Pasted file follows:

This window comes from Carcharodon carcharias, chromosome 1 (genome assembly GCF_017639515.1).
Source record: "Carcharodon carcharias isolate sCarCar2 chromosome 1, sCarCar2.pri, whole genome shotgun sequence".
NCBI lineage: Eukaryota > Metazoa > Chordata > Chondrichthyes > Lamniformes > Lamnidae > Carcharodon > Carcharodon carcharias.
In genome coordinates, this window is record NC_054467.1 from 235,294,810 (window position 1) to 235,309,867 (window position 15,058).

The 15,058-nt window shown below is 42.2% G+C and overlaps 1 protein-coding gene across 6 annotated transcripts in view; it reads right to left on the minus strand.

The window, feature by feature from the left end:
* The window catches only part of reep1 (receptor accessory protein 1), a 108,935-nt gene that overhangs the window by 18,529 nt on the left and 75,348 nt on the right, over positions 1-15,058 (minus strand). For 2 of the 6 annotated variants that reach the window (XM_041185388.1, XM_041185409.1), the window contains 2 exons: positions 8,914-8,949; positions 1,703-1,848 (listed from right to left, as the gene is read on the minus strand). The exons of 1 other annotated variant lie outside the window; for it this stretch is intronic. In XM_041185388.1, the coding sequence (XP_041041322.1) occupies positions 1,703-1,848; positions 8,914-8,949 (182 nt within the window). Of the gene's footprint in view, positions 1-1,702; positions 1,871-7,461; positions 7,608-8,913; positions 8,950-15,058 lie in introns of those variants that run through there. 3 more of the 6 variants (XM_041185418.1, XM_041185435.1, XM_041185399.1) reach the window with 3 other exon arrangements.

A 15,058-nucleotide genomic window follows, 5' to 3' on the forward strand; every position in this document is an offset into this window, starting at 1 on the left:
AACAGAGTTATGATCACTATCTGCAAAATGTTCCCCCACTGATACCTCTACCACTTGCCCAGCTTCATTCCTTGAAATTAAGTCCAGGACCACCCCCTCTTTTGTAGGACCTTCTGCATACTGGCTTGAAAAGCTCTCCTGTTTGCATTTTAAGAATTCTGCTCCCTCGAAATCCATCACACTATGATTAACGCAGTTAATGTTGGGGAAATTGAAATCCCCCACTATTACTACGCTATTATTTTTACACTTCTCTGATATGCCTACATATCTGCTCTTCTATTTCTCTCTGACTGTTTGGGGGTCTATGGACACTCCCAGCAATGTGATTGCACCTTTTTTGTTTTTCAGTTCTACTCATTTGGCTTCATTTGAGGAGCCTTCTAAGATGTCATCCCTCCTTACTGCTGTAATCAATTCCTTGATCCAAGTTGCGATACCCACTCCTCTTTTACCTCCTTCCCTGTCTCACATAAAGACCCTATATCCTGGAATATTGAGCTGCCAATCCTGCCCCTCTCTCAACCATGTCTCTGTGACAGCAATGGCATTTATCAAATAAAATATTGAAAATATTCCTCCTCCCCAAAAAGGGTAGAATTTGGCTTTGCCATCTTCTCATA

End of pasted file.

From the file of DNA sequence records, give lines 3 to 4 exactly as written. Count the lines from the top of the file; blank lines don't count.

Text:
NCBI lineage: Eukaryota > Metazoa > Chordata > Chondrichthyes > Lamniformes > Lamnidae > Carcharodon > Carcharodon carcharias.
In genome coordinates, this window is record NC_054467.1 from 235,294,810 (window position 1) to 235,309,867 (window position 15,058).